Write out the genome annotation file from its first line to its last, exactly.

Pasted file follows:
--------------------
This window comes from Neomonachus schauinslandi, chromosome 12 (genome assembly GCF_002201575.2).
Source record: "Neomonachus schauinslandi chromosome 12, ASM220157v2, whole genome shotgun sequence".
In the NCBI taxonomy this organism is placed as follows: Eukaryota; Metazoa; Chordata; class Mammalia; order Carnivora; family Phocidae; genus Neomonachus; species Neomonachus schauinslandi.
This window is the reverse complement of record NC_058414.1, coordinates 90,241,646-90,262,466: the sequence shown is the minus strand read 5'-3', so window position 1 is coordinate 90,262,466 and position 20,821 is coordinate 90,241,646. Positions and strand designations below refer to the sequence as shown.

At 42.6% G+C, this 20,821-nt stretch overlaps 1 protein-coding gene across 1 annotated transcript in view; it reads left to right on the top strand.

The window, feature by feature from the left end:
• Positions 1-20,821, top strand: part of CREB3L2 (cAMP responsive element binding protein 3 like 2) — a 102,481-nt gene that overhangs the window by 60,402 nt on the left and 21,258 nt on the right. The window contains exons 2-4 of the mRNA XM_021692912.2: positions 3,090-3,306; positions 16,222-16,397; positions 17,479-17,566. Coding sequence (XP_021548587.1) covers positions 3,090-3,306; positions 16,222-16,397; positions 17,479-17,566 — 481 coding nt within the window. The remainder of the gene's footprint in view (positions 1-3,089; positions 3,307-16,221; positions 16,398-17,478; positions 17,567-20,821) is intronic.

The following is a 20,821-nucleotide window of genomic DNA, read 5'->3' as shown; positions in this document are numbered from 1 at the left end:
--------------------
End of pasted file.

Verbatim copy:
This window comes from Neomonachus schauinslandi, chromosome 12 (genome assembly GCF_002201575.2).
Source record: "Neomonachus schauinslandi chromosome 12, ASM220157v2, whole genome shotgun sequence".
In the NCBI taxonomy this organism is placed as follows: Eukaryota; Metazoa; Chordata; class Mammalia; order Carnivora; family Phocidae; genus Neomonachus; species Neomonachus schauinslandi.
This window is the reverse complement of record NC_058414.1, coordinates 90,241,646-90,262,466: the sequence shown is the minus strand read 5'-3', so window position 1 is coordinate 90,262,466 and position 20,821 is coordinate 90,241,646. Positions and strand designations below refer to the sequence as shown.

At 42.6% G+C, this 20,821-nt stretch overlaps 1 protein-coding gene across 1 annotated transcript in view; it reads left to right on the top strand.

The window, feature by feature from the left end:
• Positions 1-20,821, top strand: part of CREB3L2 (cAMP responsive element binding protein 3 like 2) — a 102,481-nt gene that overhangs the window by 60,402 nt on the left and 21,258 nt on the right. The window contains exons 2-4 of the mRNA XM_021692912.2: positions 3,090-3,306; positions 16,222-16,397; positions 17,479-17,566. Coding sequence (XP_021548587.1) covers positions 3,090-3,306; positions 16,222-16,397; positions 17,479-17,566 — 481 coding nt within the window. The remainder of the gene's footprint in view (positions 1-3,089; positions 3,307-16,221; positions 16,398-17,478; positions 17,567-20,821) is intronic.

The following is a 20,821-nucleotide window of genomic DNA, read 5'->3' as shown; positions in this document are numbered from 1 at the left end: